Chilled Water Circulator—The condensor must be chilled with a coolant, such as 20% methanol-water, maintained at 5 °C. A circulating pump equivalent to the Neslab Coolflow 33 is suitable.
(a) Aqueous hydrochloric acid, 4N.—For each analysis prepare 90 ml of hydrochloric acid by adding 30 ml of concentrated hydrochloric acid (12N) to 60 ml of distilled water.
(b) Methyl red indicator—Dissolve 250 mg of methyl red in 100 ml ethanol.
(c) Hydrogen peroxide solution, 3%—Dilute ACS reagent grade 30% hydrogen peroxide to 3% with distilled water. Just prior to use, add three drops of methyl red indicator and titrate to a yellow end-point using 0.01N sodium hydroxide. If the end-point is exceeded discard the solution and prepare another 3% H2O2 solution.
(d) Standardized titrant, 0.01N NaOH—Certified reagent may be used (Fisher SO-5-284). It should be standardized with reference standard potassium hydrogen phthalate.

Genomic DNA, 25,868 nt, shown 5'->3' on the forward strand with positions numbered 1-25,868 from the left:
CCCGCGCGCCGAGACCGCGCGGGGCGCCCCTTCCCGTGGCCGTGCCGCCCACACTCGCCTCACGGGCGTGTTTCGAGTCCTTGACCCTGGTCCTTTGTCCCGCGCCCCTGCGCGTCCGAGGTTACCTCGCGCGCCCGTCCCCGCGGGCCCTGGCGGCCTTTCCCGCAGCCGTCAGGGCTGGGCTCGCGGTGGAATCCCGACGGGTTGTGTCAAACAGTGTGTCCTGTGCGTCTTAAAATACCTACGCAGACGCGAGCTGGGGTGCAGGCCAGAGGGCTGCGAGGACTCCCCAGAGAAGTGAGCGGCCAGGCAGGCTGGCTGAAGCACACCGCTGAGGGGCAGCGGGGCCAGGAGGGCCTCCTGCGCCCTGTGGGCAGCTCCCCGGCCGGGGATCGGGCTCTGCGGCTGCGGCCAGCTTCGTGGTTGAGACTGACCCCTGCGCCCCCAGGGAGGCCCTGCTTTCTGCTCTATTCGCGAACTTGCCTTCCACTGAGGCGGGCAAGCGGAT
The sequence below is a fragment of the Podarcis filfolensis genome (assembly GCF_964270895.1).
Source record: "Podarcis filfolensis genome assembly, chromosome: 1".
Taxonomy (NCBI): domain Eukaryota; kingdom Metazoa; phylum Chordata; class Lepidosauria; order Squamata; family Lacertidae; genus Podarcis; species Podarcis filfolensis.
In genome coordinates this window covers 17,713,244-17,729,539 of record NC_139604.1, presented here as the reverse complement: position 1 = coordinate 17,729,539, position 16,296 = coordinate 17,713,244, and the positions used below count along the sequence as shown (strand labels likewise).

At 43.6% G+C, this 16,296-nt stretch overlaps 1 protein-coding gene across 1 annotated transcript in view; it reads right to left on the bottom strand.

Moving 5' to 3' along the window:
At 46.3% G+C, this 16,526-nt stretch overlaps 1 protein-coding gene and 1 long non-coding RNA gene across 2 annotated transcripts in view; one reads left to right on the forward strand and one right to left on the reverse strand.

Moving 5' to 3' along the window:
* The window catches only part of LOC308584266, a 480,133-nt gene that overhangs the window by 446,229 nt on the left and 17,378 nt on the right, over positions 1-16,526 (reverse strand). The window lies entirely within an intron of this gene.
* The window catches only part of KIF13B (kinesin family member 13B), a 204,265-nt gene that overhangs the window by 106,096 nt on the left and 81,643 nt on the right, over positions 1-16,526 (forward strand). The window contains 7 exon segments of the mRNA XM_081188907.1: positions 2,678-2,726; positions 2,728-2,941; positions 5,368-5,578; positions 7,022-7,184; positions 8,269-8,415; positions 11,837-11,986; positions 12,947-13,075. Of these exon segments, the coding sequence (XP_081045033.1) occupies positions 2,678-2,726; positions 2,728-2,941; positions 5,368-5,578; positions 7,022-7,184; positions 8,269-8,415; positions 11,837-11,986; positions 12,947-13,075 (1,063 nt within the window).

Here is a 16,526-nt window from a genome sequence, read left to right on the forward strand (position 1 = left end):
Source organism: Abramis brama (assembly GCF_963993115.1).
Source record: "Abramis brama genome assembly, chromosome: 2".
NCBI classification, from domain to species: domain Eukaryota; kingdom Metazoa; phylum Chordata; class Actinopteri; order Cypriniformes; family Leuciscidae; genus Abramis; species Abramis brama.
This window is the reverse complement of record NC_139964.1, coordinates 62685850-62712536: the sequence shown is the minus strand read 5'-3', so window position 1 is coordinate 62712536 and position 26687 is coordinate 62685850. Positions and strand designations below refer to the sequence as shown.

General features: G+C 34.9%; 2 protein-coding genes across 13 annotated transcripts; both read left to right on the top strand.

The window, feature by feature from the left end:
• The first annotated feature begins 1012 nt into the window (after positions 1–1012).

(e) Nitrogen—A source of high purity nitrogen is required with a flow regulator that will maintain a flow of 200 cc per minute. To guard against the presence of oxygen in the nitrogen, an oxygen scrubbing solution such as an alkaline pyrogallol trap may be used. Prepare pyrogallol trap as follows:
1. Add 4.5 g pyrogallol to the trap.
2. Purge trap with nitrogen for 2 to 3 minutes.
3. Prepare a KOH solution prepared by adding 65g KOH to 85 ml distilled water (caution: heat).
4. Add the KOH solution to the trap while maintaining an atmosphere of nitrogen in the trap.